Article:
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Pairwise difference analysis in modern human origins research

Collard, M.; Franchino, N.; (2002) Pairwise difference analysis in modern human origins research. Journal of Human Evolution , 43 (3) pp. 323-352. 10.1006/jhev.2002.0578.

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Pairwise difference analysis is a phenetic method that groups taxa on the basis of the number of differences they exhibit. Recently, pairwise difference analysis has been used to investigate the phylogenetic relationships of hominid fossils at the centre of the modern human origins debate. It has been argued that the results of these analyses disprove the African replacement model of modern human origins, and support instead its competitor, the multiregional evolution model. However, this inference is problematic because the ability of pairwise difference analysis to recover phylogenetic information from morphological data has not been demonstrated. With this in mind, we conducted pairwise difference analyses of craniodental and soft tissue evidence from a group of extant primates for which a reliable molecular phylogeny is available, the hominoids. We found that the phylogenies yielded by the pairwise difference analyses were incompatible with the molecular phylogeny for the group. Given the robustness of the molecular phylogeny, these results suggest that pairwise difference analysis cannot be relied on to generate reliable estimates of primate phylogeny from morphological data. The corollary of this is that the results of published pairwise difference analyses of hominid fossils are not informative regarding the origin of modern humans.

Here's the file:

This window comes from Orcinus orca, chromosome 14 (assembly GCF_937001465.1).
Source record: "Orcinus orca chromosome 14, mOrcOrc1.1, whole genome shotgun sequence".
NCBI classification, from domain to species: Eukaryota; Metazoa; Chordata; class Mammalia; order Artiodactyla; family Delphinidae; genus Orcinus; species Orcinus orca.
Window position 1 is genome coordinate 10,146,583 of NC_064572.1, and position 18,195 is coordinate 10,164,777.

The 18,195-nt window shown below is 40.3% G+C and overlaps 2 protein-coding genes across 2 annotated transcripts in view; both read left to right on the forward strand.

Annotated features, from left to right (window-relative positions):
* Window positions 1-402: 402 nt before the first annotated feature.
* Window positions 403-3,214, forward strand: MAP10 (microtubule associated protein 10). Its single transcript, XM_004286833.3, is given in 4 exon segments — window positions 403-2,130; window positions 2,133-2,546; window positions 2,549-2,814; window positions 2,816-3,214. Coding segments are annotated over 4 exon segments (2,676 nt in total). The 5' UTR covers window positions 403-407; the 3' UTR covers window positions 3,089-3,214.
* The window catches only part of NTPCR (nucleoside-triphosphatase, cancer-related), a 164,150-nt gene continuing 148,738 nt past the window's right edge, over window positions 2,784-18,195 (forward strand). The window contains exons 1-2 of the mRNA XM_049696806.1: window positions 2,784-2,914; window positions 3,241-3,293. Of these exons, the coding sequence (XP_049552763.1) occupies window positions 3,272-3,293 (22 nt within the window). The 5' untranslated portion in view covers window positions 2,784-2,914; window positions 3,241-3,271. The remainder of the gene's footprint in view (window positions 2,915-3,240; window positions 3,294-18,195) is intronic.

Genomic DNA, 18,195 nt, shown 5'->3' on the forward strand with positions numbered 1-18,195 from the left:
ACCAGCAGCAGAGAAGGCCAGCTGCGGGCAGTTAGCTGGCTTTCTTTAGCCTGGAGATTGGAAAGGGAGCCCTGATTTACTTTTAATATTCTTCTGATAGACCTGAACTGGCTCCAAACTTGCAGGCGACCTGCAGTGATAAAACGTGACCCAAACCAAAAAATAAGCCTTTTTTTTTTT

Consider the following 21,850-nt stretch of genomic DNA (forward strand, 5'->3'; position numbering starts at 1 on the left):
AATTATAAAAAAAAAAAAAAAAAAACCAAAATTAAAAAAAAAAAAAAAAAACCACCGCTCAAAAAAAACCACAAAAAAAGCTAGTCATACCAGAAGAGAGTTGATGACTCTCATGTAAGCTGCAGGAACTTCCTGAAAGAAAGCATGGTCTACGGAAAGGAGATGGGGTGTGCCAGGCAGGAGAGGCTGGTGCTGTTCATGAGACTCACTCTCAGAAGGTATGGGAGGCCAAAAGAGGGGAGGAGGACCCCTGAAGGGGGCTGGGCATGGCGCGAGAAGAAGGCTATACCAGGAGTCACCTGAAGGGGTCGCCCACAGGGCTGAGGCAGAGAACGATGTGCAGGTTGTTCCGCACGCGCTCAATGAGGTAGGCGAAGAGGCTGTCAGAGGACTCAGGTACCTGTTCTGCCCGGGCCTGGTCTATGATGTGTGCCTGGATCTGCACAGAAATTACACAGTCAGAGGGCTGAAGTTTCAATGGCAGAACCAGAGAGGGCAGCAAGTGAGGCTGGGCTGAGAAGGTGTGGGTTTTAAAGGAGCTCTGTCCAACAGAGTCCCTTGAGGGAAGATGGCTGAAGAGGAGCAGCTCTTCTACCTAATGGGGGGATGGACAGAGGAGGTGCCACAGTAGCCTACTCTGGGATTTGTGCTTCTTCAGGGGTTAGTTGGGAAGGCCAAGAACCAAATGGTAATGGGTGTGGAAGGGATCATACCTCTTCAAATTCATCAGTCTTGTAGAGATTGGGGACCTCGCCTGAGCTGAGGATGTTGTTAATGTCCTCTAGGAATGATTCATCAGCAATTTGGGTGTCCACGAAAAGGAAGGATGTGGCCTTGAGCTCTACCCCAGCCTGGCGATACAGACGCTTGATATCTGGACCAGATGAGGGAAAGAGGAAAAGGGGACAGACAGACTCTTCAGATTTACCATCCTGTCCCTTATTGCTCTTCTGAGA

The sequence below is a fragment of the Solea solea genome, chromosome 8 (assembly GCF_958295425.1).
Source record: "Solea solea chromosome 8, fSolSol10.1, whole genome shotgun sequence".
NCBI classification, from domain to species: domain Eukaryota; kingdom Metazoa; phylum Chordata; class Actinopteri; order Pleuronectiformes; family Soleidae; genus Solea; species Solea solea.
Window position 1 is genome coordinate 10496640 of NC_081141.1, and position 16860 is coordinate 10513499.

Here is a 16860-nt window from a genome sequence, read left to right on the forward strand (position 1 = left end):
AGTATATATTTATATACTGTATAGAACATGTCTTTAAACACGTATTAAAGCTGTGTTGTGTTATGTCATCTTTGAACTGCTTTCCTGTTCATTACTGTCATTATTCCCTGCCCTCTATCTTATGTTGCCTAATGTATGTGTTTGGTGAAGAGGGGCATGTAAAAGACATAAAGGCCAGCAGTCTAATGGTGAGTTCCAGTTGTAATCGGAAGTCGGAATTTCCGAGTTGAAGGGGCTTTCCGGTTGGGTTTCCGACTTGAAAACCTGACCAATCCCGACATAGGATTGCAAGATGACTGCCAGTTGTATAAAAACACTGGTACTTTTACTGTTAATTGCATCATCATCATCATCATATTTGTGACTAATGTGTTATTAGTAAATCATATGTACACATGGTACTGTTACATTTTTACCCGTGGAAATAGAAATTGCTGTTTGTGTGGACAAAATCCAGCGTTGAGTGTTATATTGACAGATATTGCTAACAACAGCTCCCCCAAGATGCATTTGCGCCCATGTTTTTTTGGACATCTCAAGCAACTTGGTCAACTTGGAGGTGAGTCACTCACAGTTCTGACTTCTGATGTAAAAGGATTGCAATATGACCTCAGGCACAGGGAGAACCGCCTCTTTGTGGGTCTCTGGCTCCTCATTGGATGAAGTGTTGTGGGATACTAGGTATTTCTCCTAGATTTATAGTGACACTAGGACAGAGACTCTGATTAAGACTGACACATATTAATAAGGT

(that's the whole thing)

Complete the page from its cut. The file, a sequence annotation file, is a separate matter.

Type: Article
Title: Pairwise difference analysis in modern human origins research
DOI: 10.1006/jhev.2002.0578
Publisher version: http://dx.doi.org/10.1006/jhev.2002.0578
Language: English
Keywords: Modern human origins, pairwise difference analysis, hominoid, primate, hominid, craniodental, soft tissue, morphology
UCL classification: UCL > School of Arts and Social Sciences > Faculty of Social and Historical Sciences > Anthropology
URI: http://discovery.ucl.ac.uk/id/eprint/15449
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